The same goes for meals: the restaurants in the higher traffic areas on Pub Street are more expensive and crowded. Still, $8 for a big breakfast and coffee is a fortune in Cambodia, but nothing to a tourist. But when you’re ready for a break from the masses of tourists (you will be within a couple days!), take a walk to the quieter streets on the other side of the river. Some of my favorite restaurants are just local Khmer joints, like the barbecue spot where you cook your own food right on the table, and you can eat, drink, and sweat it out with the locals.

But exploring Pub Street and then working your way out to find hidden treasures is half the fun. Strolling around Pub Street’s 8-block area that’s cordoned off for pedestrians at night is also one of the highlights of Siem Reap. You’ll find endless bars, cafes, and restos, a huge public market complex selling jewelry, spices, carvings, souvenirs, artwork, cheap sunglasses, and endless bad t-shirts. But the Pub Street area also has a lot of hidden bookstores, art galleries, socially conscious businesses, and a few watering hole gems, like my favorite, Madam Wongs.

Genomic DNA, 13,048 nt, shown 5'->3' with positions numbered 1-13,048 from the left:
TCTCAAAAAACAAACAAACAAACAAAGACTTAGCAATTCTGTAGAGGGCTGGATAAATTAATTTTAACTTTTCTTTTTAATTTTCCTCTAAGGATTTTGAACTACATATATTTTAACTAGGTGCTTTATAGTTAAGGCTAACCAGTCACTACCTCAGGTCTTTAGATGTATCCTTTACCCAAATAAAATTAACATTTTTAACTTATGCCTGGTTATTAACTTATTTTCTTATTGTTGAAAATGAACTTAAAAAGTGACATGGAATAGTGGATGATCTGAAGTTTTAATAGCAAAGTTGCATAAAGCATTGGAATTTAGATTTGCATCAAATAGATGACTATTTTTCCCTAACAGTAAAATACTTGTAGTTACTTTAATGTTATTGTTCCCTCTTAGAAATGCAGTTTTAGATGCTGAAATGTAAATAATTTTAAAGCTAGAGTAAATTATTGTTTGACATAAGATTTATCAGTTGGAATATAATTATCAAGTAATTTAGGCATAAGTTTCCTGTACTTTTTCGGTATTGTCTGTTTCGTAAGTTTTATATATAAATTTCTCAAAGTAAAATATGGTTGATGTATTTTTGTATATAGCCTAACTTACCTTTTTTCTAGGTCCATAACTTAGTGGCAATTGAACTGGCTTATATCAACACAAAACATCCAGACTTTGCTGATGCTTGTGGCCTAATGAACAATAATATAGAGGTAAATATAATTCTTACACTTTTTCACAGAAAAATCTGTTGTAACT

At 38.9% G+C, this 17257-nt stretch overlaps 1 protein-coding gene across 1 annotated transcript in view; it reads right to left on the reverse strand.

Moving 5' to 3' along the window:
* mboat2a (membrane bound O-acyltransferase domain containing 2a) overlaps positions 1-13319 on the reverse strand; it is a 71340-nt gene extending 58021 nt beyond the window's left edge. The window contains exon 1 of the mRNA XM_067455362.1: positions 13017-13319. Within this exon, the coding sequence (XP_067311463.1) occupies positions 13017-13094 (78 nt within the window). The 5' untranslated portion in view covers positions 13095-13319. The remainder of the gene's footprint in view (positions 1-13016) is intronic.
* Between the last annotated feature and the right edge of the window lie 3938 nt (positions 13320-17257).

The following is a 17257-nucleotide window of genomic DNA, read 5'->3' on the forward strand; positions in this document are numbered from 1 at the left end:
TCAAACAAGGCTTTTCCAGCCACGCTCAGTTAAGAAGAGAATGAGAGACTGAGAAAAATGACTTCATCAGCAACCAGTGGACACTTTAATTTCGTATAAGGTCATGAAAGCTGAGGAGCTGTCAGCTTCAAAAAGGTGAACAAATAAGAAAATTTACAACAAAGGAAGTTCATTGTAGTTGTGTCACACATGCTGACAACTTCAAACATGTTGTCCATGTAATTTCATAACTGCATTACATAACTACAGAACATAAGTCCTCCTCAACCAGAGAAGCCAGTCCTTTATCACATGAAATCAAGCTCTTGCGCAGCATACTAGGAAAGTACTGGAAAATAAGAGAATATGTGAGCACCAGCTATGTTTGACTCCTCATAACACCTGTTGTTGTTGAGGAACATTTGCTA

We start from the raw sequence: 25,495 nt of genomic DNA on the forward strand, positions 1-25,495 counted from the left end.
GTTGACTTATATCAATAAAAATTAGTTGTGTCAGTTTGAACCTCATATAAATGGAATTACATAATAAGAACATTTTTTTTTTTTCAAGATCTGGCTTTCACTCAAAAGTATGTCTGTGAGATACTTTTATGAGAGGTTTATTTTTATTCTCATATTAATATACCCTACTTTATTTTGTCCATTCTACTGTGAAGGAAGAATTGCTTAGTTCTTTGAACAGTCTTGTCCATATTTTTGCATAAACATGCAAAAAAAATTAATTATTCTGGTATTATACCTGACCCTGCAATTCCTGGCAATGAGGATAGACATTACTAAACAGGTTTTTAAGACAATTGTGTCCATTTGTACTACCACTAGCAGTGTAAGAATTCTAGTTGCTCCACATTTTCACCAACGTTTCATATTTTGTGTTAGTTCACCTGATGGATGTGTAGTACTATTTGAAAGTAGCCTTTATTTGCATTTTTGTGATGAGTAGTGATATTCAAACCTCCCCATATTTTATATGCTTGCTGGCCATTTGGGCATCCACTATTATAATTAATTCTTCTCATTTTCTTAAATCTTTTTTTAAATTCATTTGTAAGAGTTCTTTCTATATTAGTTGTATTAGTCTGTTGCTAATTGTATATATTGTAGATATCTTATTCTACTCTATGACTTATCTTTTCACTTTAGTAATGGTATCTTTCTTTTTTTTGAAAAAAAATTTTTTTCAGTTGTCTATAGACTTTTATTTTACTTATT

You’ll even see an army of food carts out at night, where you can get fruit smoothies for $1 (just order them without sugar or sweet milk), hand rolled ice cream, Nutella crepes, all sorts of traditional Khmer food, and even one cart that serves cooked insects, snake, and spider!

Walk around, sight-see, and eat and drink to your heart’s content. But also be careful about pickpockets on Pub Street, as there are a lot of people out to take advantage of the tourists. The police and tourism officials do a good job keeping the area clean and regulated (as opposed to nearly-lawless Phnom Penh), but you’ll still see a lot of beggars and ladies of the evening trying to catch your attention.

Speaking of beggars, don’t ever give them money to child beggars in Siem Reap – most of them are dressed in dirty clothes and put out there by their parents or even gangs, and them money won’t go to them. If you buy them food, there are other scams they can run on you, and giving them anything just perpetuates the problem and creates more beggars.

You will, however, see a lot of men around with no arms or legs, victims of the million landmines that were buried beneath Cambodian soil during the Vietnam conflict. Some of these guys are selling books or maps, etc. and just want to work – not beg – and I’ll always support them.